The poet is very clear about what he is feeling not suddenly flying into a rage and this is well set in each stanza. Stanza two's structure is one of the longer stanzas and each line within this stazna clearly identify the different meaning.

Altough the structure in stanza two creates an on going flow that puts everyting together and not just things here and there. The way that the poet has structured the poem is a good way to get people in the mood and have a better understanding of what is being said. We are able to explore and identify the effects as the poet has used them throughout and has easily distinguished were each part is located.
Mood
Tone
Structure
Nothing’s Changed is about a man going back after many years
to an area he knew well in South Africa. The government had
been racist, so white people were in charge and black people
had few rights. But the government had changed, and the poet
hoped he would see a different society. Sadly, everything he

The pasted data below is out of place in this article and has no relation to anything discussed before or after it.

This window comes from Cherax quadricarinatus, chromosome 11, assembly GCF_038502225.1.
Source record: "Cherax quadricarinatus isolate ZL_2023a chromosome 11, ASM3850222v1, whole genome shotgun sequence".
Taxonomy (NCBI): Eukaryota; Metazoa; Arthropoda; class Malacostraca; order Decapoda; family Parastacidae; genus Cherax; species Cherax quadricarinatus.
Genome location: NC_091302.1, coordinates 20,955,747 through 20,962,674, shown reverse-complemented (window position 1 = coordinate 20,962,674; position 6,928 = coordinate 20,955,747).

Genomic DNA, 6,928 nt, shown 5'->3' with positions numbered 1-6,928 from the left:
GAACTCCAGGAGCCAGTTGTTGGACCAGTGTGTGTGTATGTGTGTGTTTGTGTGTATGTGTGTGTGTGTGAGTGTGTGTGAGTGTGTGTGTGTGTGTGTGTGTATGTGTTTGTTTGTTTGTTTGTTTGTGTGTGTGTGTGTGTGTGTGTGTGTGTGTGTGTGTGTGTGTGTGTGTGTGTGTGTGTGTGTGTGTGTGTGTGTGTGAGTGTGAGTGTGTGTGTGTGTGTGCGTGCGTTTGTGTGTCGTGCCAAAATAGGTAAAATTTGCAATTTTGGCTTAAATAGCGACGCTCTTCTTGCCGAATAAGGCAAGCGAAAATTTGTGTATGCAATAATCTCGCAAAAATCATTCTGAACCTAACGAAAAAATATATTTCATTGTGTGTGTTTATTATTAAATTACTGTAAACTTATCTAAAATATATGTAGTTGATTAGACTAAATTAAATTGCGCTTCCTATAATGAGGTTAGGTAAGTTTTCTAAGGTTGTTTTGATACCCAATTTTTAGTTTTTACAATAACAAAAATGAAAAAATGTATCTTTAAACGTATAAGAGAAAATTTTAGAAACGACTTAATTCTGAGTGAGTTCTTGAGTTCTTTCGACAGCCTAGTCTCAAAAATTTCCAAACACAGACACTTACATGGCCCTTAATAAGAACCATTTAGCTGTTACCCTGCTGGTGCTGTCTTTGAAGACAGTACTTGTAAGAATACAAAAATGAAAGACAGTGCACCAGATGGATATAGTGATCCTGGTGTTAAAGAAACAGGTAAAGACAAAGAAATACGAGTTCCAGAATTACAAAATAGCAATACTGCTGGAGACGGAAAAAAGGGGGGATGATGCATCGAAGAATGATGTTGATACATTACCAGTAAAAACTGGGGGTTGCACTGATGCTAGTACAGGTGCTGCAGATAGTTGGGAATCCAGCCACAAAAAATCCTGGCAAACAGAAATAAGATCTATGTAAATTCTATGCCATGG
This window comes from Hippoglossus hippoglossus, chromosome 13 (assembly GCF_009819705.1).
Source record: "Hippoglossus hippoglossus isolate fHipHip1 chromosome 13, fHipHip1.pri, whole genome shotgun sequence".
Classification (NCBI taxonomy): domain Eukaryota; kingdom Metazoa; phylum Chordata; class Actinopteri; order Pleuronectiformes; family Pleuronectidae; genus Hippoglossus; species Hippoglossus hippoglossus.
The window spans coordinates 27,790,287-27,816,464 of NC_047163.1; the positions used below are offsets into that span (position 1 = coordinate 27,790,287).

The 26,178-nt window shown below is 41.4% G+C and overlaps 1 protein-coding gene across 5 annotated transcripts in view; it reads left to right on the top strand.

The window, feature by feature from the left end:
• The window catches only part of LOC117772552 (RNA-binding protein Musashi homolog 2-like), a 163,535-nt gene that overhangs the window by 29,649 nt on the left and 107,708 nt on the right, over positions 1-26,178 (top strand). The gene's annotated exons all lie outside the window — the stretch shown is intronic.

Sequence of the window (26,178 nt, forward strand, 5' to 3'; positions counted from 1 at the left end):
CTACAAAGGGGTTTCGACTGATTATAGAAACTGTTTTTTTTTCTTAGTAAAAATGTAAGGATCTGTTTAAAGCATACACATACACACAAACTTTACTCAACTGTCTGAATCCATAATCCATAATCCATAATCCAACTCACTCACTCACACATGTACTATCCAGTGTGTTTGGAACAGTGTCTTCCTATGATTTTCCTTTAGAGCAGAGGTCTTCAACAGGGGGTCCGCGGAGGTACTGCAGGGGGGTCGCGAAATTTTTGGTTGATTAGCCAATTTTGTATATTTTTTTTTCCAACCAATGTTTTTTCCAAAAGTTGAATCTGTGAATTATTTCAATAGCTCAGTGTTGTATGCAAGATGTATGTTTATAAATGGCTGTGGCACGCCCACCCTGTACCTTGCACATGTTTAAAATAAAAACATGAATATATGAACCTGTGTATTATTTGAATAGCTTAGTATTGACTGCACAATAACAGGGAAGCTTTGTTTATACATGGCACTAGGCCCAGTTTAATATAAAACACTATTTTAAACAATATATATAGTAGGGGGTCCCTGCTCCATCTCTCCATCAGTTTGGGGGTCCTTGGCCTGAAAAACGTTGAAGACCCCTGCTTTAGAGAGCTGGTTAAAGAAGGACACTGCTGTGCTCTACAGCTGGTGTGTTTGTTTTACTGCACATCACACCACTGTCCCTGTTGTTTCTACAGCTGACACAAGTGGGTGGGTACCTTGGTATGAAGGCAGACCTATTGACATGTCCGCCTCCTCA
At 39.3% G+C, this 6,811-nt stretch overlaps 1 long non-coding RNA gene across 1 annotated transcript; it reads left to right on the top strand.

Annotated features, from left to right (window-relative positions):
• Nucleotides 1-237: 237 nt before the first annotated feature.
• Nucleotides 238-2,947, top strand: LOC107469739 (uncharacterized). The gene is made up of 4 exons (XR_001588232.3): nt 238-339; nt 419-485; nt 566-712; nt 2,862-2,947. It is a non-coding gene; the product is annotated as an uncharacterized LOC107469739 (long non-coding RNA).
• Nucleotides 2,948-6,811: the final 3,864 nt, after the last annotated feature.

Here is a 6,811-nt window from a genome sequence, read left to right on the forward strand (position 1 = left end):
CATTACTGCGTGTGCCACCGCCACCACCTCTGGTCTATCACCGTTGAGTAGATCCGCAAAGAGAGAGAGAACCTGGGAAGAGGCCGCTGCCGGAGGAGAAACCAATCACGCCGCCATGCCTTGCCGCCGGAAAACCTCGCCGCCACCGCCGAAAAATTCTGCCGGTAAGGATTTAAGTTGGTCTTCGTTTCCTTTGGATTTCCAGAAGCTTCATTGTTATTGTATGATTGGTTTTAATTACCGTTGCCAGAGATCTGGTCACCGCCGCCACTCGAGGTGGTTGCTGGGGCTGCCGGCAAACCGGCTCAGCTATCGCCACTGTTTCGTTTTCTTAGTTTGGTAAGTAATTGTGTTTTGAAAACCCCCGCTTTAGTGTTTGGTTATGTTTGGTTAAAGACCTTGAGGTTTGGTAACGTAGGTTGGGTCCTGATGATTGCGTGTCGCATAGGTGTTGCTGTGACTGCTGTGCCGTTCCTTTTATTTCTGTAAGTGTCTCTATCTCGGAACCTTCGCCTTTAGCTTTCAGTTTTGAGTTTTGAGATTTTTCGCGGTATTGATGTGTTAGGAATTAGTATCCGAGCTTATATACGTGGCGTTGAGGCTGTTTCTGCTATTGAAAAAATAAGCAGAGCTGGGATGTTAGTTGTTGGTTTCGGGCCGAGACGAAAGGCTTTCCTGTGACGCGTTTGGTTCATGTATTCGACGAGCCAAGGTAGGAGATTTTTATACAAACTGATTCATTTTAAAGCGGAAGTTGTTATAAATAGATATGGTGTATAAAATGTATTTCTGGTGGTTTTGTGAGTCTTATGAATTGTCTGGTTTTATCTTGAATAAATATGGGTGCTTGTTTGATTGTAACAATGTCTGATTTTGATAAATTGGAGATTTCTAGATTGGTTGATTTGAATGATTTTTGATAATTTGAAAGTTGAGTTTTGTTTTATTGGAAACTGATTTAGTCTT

sees seems to be the same as it was. For that reason, he called
the poem Nothing’s Changed.

Nothing’s Changed is very much about life in South Africa.
But it’s also about people’s feelings when they realise they
can’t change the situation. So the message in the poem can
apply to many other places as well.
And the poet realises for an instant that he feels exactly like he
did many years ago. When he was a young boy he was so angry
that he wanted to destroy things, to throw stones and even plant
bombs. But now his feelings might be different. He ends the
poem by simply saying, ‘Nothing’s changed’ so we can’t be